The current owners, Dundee Precious Metals from Canada, bought the smelter from Weatherly Mining in March 2010. Production capacity has since been increased from 147 000 tonnes of concentrate in 2010 to 240 000 tonnes per year by 2016.
The facility consists of a primary smelting furnace, the Ausmelt furnace, two Peirce Smith Converters, bag houses and cooling towers, a slag milling plant, two high-voltage distribution substations, a materials handling facility, two oxygen plants, a fume extraction system and a sulphuric acid plant. The smelter employs approximately 800 people.
The smelter is one of only a few in the world that can treat complex copper concentrates. Blister copper and sulphuric acid are smelter products. The blister copper is delivered to refineries in Europe and Asia for final processing to copper metal. Sulphuric acid is a critical component in the mining industry, particularly for uranium and copper production. The Tsumeb smelter produces 98.5% pure copper blister. With its ability to treat complex copper concentrates, it is transitioning from receiving mainly Dundee concentrates into a toll treatment facility, according to the company website.
A new oxygen plant was commissioned in February 2014 to increase the efficiency of the furnace and delivers up to 405 tonnes of oxygen per day. This increase allowed operating rates to move from 150 000 tonnes to 240 000 tonnes of concentrate a year, with sufficient oxygen for an ultimate capacity of 370 000 tonnes, subject to additional plant changes, says Dundee.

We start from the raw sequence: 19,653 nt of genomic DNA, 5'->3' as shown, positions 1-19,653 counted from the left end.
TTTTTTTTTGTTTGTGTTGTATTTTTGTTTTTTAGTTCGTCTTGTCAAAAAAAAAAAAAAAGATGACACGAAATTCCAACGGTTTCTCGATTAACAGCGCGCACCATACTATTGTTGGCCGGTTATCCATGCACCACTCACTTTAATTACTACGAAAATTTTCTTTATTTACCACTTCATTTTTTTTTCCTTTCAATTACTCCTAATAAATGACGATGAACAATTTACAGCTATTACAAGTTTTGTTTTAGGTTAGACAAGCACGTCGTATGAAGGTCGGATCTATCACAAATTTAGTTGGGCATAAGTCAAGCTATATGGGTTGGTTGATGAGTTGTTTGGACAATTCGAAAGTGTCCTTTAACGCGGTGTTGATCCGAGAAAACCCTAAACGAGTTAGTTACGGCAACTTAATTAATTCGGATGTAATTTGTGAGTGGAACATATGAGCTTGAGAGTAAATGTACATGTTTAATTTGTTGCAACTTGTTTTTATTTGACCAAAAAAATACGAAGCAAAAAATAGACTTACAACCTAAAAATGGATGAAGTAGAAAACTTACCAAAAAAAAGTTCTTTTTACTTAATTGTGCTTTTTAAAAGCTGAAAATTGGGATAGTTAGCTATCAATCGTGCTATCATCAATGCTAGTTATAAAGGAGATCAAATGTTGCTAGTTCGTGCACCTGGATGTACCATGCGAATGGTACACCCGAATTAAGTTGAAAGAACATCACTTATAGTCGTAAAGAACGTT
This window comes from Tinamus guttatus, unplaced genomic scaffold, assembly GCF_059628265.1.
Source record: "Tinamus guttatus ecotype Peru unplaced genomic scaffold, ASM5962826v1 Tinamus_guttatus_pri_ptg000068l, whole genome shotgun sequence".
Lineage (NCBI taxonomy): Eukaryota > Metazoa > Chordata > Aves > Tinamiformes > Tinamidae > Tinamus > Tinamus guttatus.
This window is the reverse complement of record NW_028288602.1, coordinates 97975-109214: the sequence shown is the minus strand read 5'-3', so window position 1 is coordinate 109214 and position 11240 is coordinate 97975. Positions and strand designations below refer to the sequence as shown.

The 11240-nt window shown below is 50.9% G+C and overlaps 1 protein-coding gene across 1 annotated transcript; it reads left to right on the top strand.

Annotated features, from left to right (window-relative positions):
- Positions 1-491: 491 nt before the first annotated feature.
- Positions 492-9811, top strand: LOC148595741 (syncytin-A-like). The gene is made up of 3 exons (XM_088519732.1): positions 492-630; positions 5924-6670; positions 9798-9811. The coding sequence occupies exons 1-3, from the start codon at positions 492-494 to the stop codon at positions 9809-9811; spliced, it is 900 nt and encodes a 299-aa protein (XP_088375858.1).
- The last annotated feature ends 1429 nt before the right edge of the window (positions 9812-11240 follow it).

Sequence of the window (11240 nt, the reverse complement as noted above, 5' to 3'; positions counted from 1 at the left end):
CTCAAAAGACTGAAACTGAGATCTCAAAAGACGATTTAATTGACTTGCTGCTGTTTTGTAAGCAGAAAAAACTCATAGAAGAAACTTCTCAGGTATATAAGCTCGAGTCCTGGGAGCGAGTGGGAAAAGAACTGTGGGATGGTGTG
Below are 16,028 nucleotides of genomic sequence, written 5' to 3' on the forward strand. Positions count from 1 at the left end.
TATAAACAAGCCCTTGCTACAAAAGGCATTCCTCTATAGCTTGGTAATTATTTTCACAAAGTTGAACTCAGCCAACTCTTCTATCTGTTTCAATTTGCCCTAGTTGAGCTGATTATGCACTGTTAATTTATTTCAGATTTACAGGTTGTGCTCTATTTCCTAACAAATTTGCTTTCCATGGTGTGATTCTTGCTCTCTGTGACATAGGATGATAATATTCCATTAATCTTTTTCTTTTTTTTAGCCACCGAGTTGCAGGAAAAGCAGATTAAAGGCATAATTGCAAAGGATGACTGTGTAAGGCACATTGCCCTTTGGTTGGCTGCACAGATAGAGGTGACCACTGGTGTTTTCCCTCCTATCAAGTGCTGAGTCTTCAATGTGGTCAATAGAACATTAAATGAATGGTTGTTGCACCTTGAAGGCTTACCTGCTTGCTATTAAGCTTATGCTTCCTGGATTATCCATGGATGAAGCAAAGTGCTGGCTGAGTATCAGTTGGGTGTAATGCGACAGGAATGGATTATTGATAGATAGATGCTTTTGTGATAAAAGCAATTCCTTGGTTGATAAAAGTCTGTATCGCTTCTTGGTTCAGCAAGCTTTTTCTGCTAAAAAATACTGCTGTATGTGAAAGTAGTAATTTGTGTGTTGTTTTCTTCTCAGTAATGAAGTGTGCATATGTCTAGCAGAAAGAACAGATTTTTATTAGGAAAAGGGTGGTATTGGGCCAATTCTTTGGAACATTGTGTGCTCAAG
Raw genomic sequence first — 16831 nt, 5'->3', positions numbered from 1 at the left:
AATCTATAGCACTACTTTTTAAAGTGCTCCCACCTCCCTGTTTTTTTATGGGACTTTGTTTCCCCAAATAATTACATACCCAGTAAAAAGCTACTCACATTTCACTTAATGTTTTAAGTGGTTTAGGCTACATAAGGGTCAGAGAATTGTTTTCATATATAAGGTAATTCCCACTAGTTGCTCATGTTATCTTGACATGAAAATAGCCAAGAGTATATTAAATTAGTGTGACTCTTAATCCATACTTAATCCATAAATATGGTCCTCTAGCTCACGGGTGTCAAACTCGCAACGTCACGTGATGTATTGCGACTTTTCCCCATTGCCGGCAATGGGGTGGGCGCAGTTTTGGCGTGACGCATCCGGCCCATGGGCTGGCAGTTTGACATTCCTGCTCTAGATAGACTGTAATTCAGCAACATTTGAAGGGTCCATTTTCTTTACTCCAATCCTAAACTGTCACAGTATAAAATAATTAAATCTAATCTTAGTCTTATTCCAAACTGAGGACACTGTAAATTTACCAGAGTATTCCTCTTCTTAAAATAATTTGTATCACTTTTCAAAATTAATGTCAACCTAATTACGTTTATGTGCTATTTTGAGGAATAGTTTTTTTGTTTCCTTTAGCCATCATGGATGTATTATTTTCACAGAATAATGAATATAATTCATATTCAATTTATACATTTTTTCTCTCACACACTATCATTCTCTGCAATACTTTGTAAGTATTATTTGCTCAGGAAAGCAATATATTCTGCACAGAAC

Fume capture hoods and baghouses to alleviate release of arsenic containing fugitive gasses to the atmosphere were installed in 2012 and 2013. A sulphuric acid plant was commissioned in 2015, the sulphuric acid produced is sold to Rössing Uranium and Tschudi Copper in Namibia.
Two new Peirce Smith copper converters were commissioned in the first quarter of 2016. The new copper converters are fitted with tight-sealing, water-cooled primary hooding as well as secondary hooding to minimise the uncontrolled release of fugitive gas containing SO2 into the atmosphere. The off-gas from the Ausmelt furnace and the Peirce Smith converters is treated in the sulphuric acid plant, removing sulphur dioxide before the cleaned gas is vented into the atmosphere. In this way, the smelter can now take a byproduct of copper production and turn it into something of value for Namibia.